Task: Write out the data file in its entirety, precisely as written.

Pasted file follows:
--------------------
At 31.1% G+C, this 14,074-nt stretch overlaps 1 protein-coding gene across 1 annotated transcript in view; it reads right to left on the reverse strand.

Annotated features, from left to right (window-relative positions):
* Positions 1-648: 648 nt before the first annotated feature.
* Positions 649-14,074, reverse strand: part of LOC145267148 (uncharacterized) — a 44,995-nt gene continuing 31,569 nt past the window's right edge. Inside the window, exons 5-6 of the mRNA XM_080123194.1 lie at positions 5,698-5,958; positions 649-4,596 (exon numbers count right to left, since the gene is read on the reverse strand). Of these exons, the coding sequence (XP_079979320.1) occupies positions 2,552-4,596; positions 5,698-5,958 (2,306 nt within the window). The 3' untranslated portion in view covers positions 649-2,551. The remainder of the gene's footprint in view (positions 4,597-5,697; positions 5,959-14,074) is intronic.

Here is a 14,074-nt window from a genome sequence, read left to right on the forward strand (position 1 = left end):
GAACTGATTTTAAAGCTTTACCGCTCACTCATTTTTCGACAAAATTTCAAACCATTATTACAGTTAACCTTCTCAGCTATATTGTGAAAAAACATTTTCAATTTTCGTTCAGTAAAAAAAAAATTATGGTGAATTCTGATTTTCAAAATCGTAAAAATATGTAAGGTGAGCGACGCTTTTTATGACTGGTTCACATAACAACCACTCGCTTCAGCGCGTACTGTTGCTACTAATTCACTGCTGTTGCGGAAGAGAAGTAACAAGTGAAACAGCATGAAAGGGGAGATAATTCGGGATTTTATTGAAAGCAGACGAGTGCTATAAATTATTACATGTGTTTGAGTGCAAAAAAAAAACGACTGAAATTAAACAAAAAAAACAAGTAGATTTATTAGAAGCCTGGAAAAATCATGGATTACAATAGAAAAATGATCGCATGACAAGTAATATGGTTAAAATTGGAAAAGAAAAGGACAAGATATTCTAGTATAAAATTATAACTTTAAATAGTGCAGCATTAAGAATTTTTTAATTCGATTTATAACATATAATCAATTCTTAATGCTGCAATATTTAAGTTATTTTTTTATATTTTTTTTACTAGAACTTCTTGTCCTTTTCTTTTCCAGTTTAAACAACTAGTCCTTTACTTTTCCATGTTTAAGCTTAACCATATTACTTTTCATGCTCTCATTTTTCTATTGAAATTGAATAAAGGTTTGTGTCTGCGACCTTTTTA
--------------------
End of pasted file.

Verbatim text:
At 31.1% G+C, this 14,074-nt stretch overlaps 1 protein-coding gene across 1 annotated transcript in view; it reads right to left on the reverse strand.

Annotated features, from left to right (window-relative positions):
* Positions 1-648: 648 nt before the first annotated feature.
* Positions 649-14,074, reverse strand: part of LOC145267148 (uncharacterized) — a 44,995-nt gene continuing 31,569 nt past the window's right edge. Inside the window, exons 5-6 of the mRNA XM_080123194.1 lie at positions 5,698-5,958; positions 649-4,596 (exon numbers count right to left, since the gene is read on the reverse strand). Of these exons, the coding sequence (XP_079979320.1) occupies positions 2,552-4,596; positions 5,698-5,958 (2,306 nt within the window). The 3' untranslated portion in view covers positions 649-2,551. The remainder of the gene's footprint in view (positions 4,597-5,697; positions 5,959-14,074) is intronic.

Here is a 14,074-nt window from a genome sequence, read left to right on the forward strand (position 1 = left end):
GAACTGATTTTAAAGCTTTACCGCTCACTCATTTTTCGACAAAATTTCAAACCATTATTACAGTTAACCTTCTCAGCTATATTGTGAAAAAACATTTTCAATTTTCGTTCAGTAAAAAAAAAATTATGGTGAATTCTGATTTTCAAAATCGTAAAAATATGTAAGGTGAGCGACGCTTTTTATGACTGGTTCACATAACAACCACTCGCTTCAGCGCGTACTGTTGCTACTAATTCACTGCTGTTGCGGAAGAGAAGTAACAAGTGAAACAGCATGAAAGGGGAGATAATTCGGGATTTTATTGAAAGCAGACGAGTGCTATAAATTATTACATGTGTTTGAGTGCAAAAAAAAAACGACTGAAATTAAACAAAAAAAACAAGTAGATTTATTAGAAGCCTGGAAAAATCATGGATTACAATAGAAAAATGATCGCATGACAAGTAATATGGTTAAAATTGGAAAAGAAAAGGACAAGATATTCTAGTATAAAATTATAACTTTAAATAGTGCAGCATTAAGAATTTTTTAATTCGATTTATAACATATAATCAATTCTTAATGCTGCAATATTTAAGTTATTTTTTTATATTTTTTTTACTAGAACTTCTTGTCCTTTTCTTTTCCAGTTTAAACAACTAGTCCTTTACTTTTCCATGTTTAAGCTTAACCATATTACTTTTCATGCTCTCATTTTTCTATTGAAATTGAATAAAGGTTTGTGTCTGCGACCTTTTTA